I'll never forget when I was in college, I saw Guns N’ Roses open for The Rolling Stones. A few songs before falling off the stage, Axel Rose whipped out, "You're crazy—hey hey, you know you're crazy—you're f***ing crazy". Remember those lyrics? That was a good tune, and probably what someone would say to you today if you told them the Information Age is over.
According to a report published last summer by Josh Bernoff of Forrester, the Information Age is evolving into a whole new age. With commoditization and the continuous disruption of technology, the Age of Information has given way to the Age of the Customer – an era where only "customer-obsessed companies will survive”.
When we moved from the Industrial Age to the Distribution Age to the Information Age, competitive barriers like manufacturing strength and distribution power lost their value of differentiation as they became commoditized. Similarly, the commoditization of information has now opened the door for a new type of differentiation. In the Age of the Customer, dominance will come from those companies who engage best with empowered customers.
Customers are digital, they are mobile, and they now have more power than ever before. The balance of power has shifted. With online reviews, social media, and smart phones, your customers know more about your products, services, competitors and pricing than you do—and they share their opinions with their friends.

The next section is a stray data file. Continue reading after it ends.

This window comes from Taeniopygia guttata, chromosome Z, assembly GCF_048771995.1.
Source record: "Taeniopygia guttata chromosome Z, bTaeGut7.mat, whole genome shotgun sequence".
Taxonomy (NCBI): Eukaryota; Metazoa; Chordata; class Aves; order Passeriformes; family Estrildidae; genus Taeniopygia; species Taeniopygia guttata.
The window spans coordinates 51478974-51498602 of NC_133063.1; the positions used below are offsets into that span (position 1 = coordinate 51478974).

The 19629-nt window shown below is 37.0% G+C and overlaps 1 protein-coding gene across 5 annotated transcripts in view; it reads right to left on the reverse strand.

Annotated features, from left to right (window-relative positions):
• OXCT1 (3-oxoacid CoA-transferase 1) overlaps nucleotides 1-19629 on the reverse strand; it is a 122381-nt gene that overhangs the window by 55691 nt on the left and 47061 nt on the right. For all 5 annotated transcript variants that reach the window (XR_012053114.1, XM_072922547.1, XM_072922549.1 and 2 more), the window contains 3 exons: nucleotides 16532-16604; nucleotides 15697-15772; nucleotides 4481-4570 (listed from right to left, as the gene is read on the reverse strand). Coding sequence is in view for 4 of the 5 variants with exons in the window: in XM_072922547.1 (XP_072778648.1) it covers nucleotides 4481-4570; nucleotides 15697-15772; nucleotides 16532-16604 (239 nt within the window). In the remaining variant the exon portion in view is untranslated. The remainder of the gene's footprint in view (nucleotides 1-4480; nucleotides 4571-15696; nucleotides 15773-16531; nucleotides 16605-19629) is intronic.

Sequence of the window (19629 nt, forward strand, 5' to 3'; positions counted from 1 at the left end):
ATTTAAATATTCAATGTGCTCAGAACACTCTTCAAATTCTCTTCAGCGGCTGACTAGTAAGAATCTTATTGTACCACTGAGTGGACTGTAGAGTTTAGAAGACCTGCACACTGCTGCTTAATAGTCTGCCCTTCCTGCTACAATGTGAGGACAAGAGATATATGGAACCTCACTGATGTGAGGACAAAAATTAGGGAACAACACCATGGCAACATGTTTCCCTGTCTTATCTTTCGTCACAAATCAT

So is the Information Age actually over? Consider that when we moved from the Agriculture Age to the Industrial Age, agriculture did not stop. It actually continued to grow and is now much bigger than ever before. The same will happen with controlling the flow of information. Information will continue to expand, but it will not be the source of dominance it has been for the past 30 years. In this way, yes, the Information Age is over and all priorities should be directed to the customer.
In the Age of the Customer, the age of continuous disruption, your relationship with the customer is the only thing that will enable you to survive. If your #1 strategic initiative is not customer experience, it should be. If you are not 100% customer obsessed then as Axel put it, "You're crazy".